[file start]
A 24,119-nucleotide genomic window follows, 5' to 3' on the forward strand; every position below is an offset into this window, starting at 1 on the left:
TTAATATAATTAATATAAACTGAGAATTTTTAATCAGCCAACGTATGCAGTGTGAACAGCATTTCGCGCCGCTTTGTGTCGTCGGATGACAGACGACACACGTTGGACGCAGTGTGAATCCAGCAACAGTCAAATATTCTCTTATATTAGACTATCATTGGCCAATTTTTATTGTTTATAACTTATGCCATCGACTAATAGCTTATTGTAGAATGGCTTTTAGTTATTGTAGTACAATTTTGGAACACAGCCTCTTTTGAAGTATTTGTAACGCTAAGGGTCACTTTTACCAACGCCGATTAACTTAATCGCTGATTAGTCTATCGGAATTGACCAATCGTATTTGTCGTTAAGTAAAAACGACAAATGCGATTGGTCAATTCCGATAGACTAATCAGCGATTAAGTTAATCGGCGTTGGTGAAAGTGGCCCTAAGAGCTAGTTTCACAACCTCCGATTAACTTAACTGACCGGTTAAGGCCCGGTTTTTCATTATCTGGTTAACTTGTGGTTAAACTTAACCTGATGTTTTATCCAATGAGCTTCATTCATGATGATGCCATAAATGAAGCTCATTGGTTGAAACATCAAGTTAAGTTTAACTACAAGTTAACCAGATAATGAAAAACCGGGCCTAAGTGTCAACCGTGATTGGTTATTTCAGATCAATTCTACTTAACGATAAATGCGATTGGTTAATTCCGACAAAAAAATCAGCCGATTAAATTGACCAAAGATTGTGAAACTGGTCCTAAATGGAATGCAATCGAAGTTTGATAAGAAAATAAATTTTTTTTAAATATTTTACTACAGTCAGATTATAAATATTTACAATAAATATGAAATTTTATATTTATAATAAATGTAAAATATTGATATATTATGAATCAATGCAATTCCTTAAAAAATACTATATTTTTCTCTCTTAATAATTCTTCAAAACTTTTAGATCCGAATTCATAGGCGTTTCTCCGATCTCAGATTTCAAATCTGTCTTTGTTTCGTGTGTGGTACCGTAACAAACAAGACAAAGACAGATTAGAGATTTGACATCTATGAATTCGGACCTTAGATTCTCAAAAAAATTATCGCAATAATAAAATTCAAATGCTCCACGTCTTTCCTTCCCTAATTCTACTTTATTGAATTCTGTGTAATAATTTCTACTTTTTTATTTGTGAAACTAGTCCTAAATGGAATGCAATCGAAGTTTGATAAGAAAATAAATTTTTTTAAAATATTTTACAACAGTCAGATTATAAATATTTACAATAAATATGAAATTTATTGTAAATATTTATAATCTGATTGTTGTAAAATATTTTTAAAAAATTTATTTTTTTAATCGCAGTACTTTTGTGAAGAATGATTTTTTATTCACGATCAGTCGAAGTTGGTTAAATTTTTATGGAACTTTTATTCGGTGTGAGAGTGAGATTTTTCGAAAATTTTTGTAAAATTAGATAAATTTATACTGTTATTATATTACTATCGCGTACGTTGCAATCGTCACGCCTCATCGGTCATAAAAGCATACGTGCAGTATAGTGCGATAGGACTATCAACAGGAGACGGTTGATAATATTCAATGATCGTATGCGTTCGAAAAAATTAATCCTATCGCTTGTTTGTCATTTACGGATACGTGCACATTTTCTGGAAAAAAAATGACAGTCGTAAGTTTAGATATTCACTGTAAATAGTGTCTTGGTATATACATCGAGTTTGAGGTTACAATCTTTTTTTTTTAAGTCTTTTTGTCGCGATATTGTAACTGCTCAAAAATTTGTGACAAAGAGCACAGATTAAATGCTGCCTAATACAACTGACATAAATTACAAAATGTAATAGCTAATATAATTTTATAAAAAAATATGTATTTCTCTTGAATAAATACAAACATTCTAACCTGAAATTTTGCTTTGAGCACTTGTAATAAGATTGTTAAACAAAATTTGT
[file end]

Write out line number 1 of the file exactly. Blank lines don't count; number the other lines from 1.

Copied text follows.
A 24,119-nucleotide genomic window follows, 5' to 3' on the forward strand; every position below is an offset into this window, starting at 1 on the left: